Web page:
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What Exactly is a Recession, Anyway? — Lose the Legalese!

You can use a rule of thumb or be more precise. But don’t forget the bond markets.

The news these days is all about the possibility of a recession. A majority of economists thinks we are heading for a recession, but President Trump declares that the economy is strong. All the same, the president is looking for ways to stimulate the economy to avoid a recession.

Having said that, what exactly is a recession, anyway? We all know that a recession is a bad thing, but how do we determine whether we are in one?

Two Definitions of a Recession

There are two common definitions of a recession. They aren’t inconsistent with each other. It’s just that one is a rule of thumb while the other is more detailed.

The rule of thumb is that we are in a recession if there have been two consecutive quarters of decline in the Gross Domestic Product. The Commissioner of the Bureau of Labor Statistics suggested this measure as one rule of thumb in a New York Times op-ed forty-five years ago. It’s pretty well stuck over time.

The National Bureau of Economic Research has a more detailed definition of a recession. It says a recession is

a significant decline in economic activity spread across the economy, lasting more than a few months, normally visible in real GDP [“Gross Domestic Product”], real income, employment, industrial production, and wholesale-retail sales.

Economists, academics and the government prefer this definition because takes into account a lot more than just the Gross Domestic Product. Plus it necessarily isn’t sliced into quarters.

What’s the Gross Domestic Product?

Investopedia provides the standard definition of the Gross Domestic Product (GNP) and tells us why it is important:

Gross Domestic Product (GDP) is the total monetary or market value of all the finished goods and services produced within a country’s borders in a specific time period. As a broad measure of overall domestic production, it functions as a comprehensive scorecard of the country’s economic health.

In other words, the GDP for the United States is the value of everything we make or do in a given year. If the GDP goes up, we prosper. If it goes down, we can be in economic trouble.

What’s the GDP Been Lately?

The Bureau of Economic Analysis calculates the United States’ GDP. It makes an initial estimate, then as the months go by and more data comes in, the Bureau of Economic Analysis tinkers with the number. The initial estimate for 2018 was $20.50 trillion.

Remember the rule of thumb for recessions? Two consecutive quarters of decline in the GDP? The Bureau of Economic Analysis also keeps track of the GDP quarterly. The Bureau of Economic Analysis reports not only the raw numbers, but the percentage of increase or decrease over the past quarter. Here are some some figures showing quarterly GDP percentage changes over the past few years:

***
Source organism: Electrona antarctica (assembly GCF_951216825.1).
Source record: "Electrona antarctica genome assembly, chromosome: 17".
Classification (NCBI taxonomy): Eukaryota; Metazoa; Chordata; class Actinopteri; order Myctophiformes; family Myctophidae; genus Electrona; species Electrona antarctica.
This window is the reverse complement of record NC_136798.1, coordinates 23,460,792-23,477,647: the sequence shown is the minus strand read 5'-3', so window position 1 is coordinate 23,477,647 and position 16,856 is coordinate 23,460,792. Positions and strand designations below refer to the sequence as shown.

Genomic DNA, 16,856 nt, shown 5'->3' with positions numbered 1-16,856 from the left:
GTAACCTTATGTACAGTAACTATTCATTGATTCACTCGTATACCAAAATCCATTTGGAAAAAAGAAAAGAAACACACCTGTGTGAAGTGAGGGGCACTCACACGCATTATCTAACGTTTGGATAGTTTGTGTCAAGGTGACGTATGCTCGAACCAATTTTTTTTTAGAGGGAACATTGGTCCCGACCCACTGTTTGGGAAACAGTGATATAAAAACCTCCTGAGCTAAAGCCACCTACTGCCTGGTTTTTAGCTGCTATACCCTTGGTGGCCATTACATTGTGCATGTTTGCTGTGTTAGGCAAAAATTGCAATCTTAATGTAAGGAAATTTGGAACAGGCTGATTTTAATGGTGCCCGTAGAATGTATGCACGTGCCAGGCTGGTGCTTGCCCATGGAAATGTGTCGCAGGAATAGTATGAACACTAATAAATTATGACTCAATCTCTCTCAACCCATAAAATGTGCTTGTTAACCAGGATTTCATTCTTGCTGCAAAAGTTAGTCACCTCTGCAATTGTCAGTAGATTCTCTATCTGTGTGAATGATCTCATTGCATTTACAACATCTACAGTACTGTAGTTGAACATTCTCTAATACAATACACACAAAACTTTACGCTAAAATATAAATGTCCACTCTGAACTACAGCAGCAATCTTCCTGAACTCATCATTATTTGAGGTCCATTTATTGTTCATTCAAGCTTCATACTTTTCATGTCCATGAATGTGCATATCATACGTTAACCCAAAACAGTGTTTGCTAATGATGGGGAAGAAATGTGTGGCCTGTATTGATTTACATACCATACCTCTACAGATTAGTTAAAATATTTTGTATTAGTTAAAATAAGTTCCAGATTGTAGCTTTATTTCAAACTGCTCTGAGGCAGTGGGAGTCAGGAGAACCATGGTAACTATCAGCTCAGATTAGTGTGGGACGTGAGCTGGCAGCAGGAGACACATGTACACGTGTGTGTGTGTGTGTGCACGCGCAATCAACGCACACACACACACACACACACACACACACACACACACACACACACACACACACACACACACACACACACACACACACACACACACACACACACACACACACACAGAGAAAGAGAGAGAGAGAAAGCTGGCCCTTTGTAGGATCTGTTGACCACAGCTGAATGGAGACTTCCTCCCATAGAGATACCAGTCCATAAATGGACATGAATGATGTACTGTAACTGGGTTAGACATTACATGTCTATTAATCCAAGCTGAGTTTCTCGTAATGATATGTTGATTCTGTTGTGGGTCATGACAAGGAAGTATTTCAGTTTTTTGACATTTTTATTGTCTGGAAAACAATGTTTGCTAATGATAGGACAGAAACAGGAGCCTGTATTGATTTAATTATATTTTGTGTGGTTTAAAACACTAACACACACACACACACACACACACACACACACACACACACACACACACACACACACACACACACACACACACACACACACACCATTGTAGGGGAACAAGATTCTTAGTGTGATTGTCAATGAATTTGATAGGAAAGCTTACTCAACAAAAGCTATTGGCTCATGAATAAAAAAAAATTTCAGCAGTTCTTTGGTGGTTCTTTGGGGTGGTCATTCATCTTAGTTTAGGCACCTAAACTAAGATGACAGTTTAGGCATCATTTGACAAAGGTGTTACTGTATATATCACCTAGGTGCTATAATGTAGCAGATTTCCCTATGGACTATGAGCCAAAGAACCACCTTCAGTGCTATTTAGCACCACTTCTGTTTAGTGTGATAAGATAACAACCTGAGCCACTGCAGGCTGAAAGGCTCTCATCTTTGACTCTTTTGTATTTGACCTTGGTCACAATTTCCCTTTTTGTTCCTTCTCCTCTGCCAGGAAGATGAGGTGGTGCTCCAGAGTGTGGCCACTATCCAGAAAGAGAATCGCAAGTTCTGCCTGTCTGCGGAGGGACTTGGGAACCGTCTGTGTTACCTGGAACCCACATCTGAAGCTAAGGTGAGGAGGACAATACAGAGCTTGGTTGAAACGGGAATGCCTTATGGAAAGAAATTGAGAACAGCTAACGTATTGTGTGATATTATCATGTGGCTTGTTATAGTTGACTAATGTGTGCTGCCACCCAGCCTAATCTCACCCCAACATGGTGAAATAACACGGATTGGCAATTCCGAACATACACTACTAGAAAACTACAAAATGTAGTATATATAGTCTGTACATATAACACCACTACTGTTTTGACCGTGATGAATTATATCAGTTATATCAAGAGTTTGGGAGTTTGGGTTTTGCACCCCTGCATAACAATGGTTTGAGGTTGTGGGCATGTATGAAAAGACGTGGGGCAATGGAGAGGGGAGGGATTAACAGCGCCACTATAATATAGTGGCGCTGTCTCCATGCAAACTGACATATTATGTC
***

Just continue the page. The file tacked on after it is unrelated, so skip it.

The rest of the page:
According to the rule of thumb, we aren’t in a recession now because there has been only one quarter in 2019 where the GDP fell. And if two quarters means a recession, why didn’t everyone say we were in one during the second half of 2018, when the GDP fell twice, in consecutive quarters? Maybe it’s time to forget the rule of thumb and use the detailed definition of a recession to look at the broader economy.

The Inverted Yield Curve

If the rule of thumb doesn’t work, yet the economy is slowing down, how can we say that we are headed for a recession? There is a predictor of a coming recession called the “inverted yield curve.” This predictor has proved accurate most of the time to predict recessions. And it’s inverted right now, so economists are worried.

The inverted yield curve has an intimidating name, but all it means is that the interest rate on long-term debt — in this case US government bonds that don’t mature for ten years — is less than the interest rate on shorter-term bonds, those that mature in two years. The thought is that when the interest rate is “inverted,” it means that investors don’t have much faith in the economy in the short term, only in the long term. In other words, investors are hunkering down because they fear a recession. This inversion, coupled with the kinds of data the detailed definition of a recession includes, are what has economists spooked.

Recession is Headed this Way, But Not Here Yet

Why all the hooray over a recession if the GDP is still positive? Nothing, on that front. But the economy is slowing down and the inverted yield curve predicts trouble ahead. The massive income tax cuts that took effect in 2018 didn’t help any because our national debt has mushroomed. History tells us that the president’s tariffs aren’t helping, either. The Smoot-Hawley Tariff Act of 1930, which the government thought would help protect American farmers and other US industries from foreign competition, exacerbated the Great Depression. One would hope to learn from history.

Originally published at



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Jimmy Verner

Long-time, semi-retired lawyer who practices business law and corporate law online and likes to write about it.